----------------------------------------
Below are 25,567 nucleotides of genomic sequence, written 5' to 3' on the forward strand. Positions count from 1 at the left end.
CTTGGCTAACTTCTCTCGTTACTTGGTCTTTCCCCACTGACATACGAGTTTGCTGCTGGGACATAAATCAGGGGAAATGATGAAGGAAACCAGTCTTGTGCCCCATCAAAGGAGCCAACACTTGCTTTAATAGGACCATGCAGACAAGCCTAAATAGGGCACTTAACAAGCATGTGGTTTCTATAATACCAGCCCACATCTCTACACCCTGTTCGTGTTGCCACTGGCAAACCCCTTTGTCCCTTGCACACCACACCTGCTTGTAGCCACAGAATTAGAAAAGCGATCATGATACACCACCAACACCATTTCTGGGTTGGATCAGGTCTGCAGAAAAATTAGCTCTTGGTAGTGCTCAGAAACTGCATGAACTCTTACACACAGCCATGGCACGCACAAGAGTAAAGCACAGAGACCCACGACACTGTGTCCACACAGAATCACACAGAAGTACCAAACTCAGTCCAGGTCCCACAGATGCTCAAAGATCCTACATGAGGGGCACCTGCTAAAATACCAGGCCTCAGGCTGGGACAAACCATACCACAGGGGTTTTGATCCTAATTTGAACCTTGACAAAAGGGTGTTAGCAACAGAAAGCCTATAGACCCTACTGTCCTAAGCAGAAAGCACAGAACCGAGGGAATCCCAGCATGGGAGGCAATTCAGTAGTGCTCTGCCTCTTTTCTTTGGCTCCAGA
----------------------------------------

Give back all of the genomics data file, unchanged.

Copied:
Below are 25,567 nucleotides of genomic sequence, written 5' to 3' on the forward strand. Positions count from 1 at the left end.
CTTGGCTAACTTCTCTCGTTACTTGGTCTTTCCCCACTGACATACGAGTTTGCTGCTGGGACATAAATCAGGGGAAATGATGAAGGAAACCAGTCTTGTGCCCCATCAAAGGAGCCAACACTTGCTTTAATAGGACCATGCAGACAAGCCTAAATAGGGCACTTAACAAGCATGTGGTTTCTATAATACCAGCCCACATCTCTACACCCTGTTCGTGTTGCCACTGGCAAACCCCTTTGTCCCTTGCACACCACACCTGCTTGTAGCCACAGAATTAGAAAAGCGATCATGATACACCACCAACACCATTTCTGGGTTGGATCAGGTCTGCAGAAAAATTAGCTCTTGGTAGTGCTCAGAAACTGCATGAACTCTTACACACAGCCATGGCACGCACAAGAGTAAAGCACAGAGACCCACGACACTGTGTCCACACAGAATCACACAGAAGTACCAAACTCAGTCCAGGTCCCACAGATGCTCAAAGATCCTACATGAGGGGCACCTGCTAAAATACCAGGCCTCAGGCTGGGACAAACCATACCACAGGGGTTTTGATCCTAATTTGAACCTTGACAAAAGGGTGTTAGCAACAGAAAGCCTATAGACCCTACTGTCCTAAGCAGAAAGCACAGAACCGAGGGAATCCCAGCATGGGAGGCAATTCAGTAGTGCTCTGCCTCTTTTCTTTGGCTCCAGA